Everyone even considering becoming or remaining a graduate student or postdoc absolutely must read The Adjunct Underclass. The chapter “Life in Exile” (the main source of the striking essay I mentioned above) should be a requirement for filling out an application for a Ph.D. program. And for the stubborn naïfs who believe that they will be the ones to win the academic equivalent of Powerball, Childress has helpfully devised the Academic Career Calibration Protocol, an objective, or at least quantitative, tool for predicting the kind of academic career that likely lies ahead.

This creation encapsulates what Childress has learned about the factors that determine careers in academe. Ph.D. programs, he notes, are not created equal. In every field, a clutch of top-ranked departments produce the overwhelming majority of those who actually get tenure-track jobs. The many other, lower-ranked, programs routinely crank out frustrated also-rans who rarely find permanent posts. These departments, he shows, exist not to train future professors, but to enhance their school’s shaky prestige and give its permanent faculty a shot at grant funding. 

Elite schools, in fact, don’t even hire many adjuncts. Because they admit only a small percentage of their applicants, Childress explains, they can precisely predict the size of their entering classes and therefore have little need for cheap instructors they can employ or lay off on short notice—unlike less selective schools, whose admitted classes can vary in size widely and unpredictably from year to year. The top schools, in addition, can deploy troops of graduate students to instruct undergraduates (and also to do the labor of professors’ research grants). Adjunct jobs thus tend to cluster at less prosperous institutions, which can provide far fewer resources to enhance either their students’ or instructors’ experience, making disappointment like what Childress endured the likely fate of those who accept adjunct employment.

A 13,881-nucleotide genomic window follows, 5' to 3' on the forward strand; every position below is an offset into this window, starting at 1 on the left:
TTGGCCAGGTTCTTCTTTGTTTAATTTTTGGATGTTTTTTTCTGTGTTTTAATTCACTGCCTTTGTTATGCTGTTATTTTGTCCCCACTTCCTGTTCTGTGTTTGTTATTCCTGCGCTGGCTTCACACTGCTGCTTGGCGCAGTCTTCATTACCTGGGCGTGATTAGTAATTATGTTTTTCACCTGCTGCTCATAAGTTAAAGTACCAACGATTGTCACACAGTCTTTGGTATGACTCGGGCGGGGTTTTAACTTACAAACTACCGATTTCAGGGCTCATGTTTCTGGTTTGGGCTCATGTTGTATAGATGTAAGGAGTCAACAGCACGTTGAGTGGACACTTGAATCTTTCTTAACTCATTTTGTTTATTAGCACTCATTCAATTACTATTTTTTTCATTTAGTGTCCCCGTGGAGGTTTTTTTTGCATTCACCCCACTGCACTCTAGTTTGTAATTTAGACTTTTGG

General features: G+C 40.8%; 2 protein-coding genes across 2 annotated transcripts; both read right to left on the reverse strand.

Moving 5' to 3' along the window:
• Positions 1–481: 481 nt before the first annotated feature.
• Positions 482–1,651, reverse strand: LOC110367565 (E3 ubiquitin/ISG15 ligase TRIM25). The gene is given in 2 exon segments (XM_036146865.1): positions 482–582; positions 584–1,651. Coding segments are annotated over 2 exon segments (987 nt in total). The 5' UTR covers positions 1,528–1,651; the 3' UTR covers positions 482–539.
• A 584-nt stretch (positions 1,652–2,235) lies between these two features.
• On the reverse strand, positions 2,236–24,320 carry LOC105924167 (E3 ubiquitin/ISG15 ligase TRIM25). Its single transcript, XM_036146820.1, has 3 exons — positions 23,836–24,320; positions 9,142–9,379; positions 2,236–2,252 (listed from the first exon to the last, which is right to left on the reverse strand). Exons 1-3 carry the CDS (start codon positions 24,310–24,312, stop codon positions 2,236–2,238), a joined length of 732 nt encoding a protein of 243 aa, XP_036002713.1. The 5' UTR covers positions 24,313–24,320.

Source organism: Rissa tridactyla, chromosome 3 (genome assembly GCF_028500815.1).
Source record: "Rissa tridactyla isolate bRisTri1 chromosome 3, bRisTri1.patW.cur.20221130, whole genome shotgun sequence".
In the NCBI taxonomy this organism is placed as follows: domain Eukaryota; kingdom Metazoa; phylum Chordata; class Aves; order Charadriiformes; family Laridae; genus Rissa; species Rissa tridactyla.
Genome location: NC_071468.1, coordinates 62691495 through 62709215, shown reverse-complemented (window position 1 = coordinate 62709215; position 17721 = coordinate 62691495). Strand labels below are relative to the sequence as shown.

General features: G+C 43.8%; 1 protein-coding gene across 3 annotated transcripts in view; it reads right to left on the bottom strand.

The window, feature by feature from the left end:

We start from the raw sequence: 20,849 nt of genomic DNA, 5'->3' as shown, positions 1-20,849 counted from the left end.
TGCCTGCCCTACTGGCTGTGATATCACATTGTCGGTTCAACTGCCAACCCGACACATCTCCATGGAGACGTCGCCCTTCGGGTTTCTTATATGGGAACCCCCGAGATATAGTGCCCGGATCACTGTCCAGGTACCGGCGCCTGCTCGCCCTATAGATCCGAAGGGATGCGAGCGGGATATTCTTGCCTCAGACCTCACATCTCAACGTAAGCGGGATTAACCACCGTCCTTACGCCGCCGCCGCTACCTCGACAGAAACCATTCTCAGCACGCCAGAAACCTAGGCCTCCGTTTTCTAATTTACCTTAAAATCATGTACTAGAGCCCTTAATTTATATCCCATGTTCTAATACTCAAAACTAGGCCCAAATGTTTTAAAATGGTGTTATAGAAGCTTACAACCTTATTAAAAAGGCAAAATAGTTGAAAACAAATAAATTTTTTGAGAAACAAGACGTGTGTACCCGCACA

Another fine writer who also knew a lot about suffering, Anne Morrow Lindbergh, once commented that if suffering alone taught wisdom, everyone would be wise, because everyone suffers. But attaining wisdom, she added, also requires “mourning, understanding, patience, love, openness, and the willingness to remain vulnerable.” It should cheer Childress that he appears to have managed that transformation, and that his wisdom, if heeded, can help many others to suffer less.